Most people know something about self managed super funds (SMSFs), the do-it-yourself version of compulsory superannuation. But for many people, the many benefits of SMSFs – as well as the potential costs – are unknown.
Do you understand enough to know if an SMSF could be right for you?
Back to basics
An SMSF is a superannuation fund of one to four members, all of whom act as trustees and are responsible for running the fund, investing assets, paying benefits and meeting compliance requirements.
While the SMSF is in the ‘accumulation’ phase (before it starts paying a pension), capital gains are taxed at 10 percent or 15 percent and the fund’s investment income is taxed at only 15 percent – a rate that drops further when imputation credits on franked dividends are used to lessen (or even eliminate) the fund’s tax liability. Once the SMSF starts paying a pension, the investment earnings on the fund’s assets, including all capital gains, are tax free and imputation credits are refundable.
First, the good news
The great advantage of an SMSF is that you’re in control. Asset allocation, tax strategies, insurance options and retirement planning – it’s all up to you.
SMSF assets are administered by trustees who are also members of the fund. Whereas industry funds are managed on an individual’s behalf, SMSF trustees have direct control over when investment assets are bought and sold, and when capital gains are realised. Trustees also exercise control over the fund’s service providers (for example, the administrator, auditor, financial advisor, insurer or investment manager) and can seek out the best provider at the best price, or change service providers. Compare this to industry funds where service providers are usually bundled with the fund, leaving unhappy members with no choice but to leave the fund.
As trustees have absolute choice over the fund’s investments, SMSFs provide greater choice than individual funds, opening up many investment options – property, shares, cash, art and collectibles (conditions apply) can all become an SMSF investment (provided the investment strategy meets the “sole purpose test”).
Most super funds charge management fees of between 1.5 percent to 3 percent, or even more, of fund assets. Taking direct control can help you save on these fees. And while SMSF running costs can be significant (but more on that later), they can be outweighed by the considerable savings on fund manager fees and the benefits arising from a personalised superannuation strategy.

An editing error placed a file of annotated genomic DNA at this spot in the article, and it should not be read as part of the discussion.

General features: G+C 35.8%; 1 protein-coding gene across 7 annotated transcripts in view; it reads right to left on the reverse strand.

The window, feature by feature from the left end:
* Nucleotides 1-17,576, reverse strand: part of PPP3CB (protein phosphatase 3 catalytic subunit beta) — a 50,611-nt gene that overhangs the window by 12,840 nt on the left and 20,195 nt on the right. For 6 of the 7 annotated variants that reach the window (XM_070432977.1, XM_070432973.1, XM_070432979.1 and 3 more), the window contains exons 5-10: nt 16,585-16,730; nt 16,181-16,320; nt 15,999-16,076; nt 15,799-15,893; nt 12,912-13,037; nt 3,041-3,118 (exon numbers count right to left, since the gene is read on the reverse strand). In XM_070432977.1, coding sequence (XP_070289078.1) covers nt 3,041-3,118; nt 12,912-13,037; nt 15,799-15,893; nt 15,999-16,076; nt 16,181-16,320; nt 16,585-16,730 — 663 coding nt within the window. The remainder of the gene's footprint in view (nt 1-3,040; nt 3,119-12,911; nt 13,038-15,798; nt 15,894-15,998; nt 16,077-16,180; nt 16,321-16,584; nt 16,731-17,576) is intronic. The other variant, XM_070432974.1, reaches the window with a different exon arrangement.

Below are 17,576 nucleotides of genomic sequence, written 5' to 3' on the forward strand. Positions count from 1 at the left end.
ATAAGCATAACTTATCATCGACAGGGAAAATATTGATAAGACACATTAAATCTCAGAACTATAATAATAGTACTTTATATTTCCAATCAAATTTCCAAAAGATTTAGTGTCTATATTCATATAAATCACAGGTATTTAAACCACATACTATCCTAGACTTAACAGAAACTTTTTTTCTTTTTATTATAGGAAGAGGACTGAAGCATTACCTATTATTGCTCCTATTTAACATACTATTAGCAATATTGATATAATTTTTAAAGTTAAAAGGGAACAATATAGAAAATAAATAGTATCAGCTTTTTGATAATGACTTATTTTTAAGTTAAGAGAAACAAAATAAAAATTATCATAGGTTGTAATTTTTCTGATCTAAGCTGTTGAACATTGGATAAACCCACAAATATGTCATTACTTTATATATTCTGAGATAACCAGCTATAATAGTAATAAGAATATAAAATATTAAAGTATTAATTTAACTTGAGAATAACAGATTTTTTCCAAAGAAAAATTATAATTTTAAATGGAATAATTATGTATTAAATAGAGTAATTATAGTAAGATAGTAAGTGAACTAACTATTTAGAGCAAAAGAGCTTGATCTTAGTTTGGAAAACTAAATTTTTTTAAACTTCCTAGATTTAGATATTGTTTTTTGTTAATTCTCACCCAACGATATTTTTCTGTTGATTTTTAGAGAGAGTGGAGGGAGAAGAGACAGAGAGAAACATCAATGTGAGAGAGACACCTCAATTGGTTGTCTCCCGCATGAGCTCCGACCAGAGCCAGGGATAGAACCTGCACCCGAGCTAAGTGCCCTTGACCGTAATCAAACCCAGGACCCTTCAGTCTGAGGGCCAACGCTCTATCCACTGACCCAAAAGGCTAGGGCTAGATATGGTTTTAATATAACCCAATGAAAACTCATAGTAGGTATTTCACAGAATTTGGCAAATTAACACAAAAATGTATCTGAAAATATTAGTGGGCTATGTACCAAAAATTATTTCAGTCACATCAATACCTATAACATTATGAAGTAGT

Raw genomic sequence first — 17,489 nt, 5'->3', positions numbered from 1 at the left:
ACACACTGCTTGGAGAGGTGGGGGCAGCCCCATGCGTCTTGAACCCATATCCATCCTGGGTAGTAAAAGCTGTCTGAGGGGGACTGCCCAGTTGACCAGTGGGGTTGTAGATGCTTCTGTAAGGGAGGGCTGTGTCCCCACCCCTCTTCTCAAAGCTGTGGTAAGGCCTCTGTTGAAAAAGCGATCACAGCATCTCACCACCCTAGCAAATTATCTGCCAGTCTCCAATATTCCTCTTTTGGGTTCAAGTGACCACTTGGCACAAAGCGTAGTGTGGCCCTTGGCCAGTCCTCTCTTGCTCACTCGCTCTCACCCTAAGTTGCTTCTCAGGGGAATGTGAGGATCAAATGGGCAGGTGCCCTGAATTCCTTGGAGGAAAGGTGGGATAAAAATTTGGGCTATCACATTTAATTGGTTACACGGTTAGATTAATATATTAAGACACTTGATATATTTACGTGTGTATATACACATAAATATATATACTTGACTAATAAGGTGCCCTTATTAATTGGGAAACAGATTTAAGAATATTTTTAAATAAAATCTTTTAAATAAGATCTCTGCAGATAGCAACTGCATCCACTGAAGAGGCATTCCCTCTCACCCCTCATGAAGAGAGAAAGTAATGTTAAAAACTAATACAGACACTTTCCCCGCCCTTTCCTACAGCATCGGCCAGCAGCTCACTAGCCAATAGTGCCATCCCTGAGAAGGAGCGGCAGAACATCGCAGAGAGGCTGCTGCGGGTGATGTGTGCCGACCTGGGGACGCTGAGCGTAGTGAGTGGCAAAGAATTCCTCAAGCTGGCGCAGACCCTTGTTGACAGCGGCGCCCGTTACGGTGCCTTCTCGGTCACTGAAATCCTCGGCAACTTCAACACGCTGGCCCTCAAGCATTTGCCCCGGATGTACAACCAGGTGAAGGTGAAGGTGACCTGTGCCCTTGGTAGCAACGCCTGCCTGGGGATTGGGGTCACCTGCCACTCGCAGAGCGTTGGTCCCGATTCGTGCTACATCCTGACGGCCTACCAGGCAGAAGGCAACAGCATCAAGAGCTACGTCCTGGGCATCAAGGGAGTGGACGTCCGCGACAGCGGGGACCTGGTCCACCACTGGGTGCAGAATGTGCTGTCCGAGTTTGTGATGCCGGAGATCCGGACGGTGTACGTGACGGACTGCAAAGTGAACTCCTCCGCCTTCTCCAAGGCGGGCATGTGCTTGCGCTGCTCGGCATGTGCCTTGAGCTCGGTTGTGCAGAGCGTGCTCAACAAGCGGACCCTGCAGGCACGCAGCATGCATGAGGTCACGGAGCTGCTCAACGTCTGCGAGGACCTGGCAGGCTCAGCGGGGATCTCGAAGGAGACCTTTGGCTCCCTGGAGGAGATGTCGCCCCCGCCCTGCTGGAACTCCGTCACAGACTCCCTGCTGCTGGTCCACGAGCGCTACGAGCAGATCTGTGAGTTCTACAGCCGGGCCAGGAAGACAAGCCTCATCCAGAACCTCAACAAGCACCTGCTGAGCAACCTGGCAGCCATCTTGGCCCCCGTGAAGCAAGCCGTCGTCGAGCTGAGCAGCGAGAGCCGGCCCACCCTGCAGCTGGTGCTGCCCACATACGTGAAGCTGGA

Pensions and estate planning
As trustees and members have direct control over the SMSF, it’s much easier to tailor pensions and estate planning to personal requirements. Instead of the uniform approach of industry funds, trustees can pursue different strategies to adapt to changing market conditions, create different income streams, or adopt other strategies (conditions apply).
SMSFs may own residential property, provided the fund buys the property from or leases it to an unrelated party. Business owners can also own their business premises in an SMSF and rent to themselves or to a related party. Also, SMSFs can borrow to fund the acquisition of property, subject to certain constraints.
But consider this…
Your time – and skills
SMSFs suit people who want to take charge of their superannuation – and who are willing to devote considerable time to running their fund.
Those extra costs
Administration or accounting fees, annual audit fees (every SMSF must be independently audited), investment costs, and sometimes, actuarial costs, can all add up. Generally, the annual costs of running a medium-sized SMSF are between $2,000 and $5,000. Your fund needs to be substantial enough to make this worthwhile, so SMSFs are usually not advisable if the fund assets are likely to be less than $200,000.
SMSFs have strict compliance requirements. Fund trustees and members should be careful to understand and adequately address these requirements, as penalties can be severe.
And the returns?
There is no guarantee that your SMSF will outperform industry funds.
Before making the switch
If you’re considering switching to a SMSF, ask yourself:
1. Do I have the time and skills to run my own super fund?
2. Will the benefits be worth the costs?
3. How will switching to an SMSF affect my current super benefits, insurances, services and fees?
SMSFs are complex, but can offer significant benefits to the right investor. If you want to know more, seek advice from a qualified accountant or financial planner.
Disclaimer: This is not advice. Readers should not act solely on the basis of the material contained in this article. Items herein are general comments only and do not constitute or convey advice per se. Also changes in legislation may occur quickly. We therefore recommend that professional advice be sought before acting in any of the areas. Liability limited by a scheme approved under Professional Standards Legislation.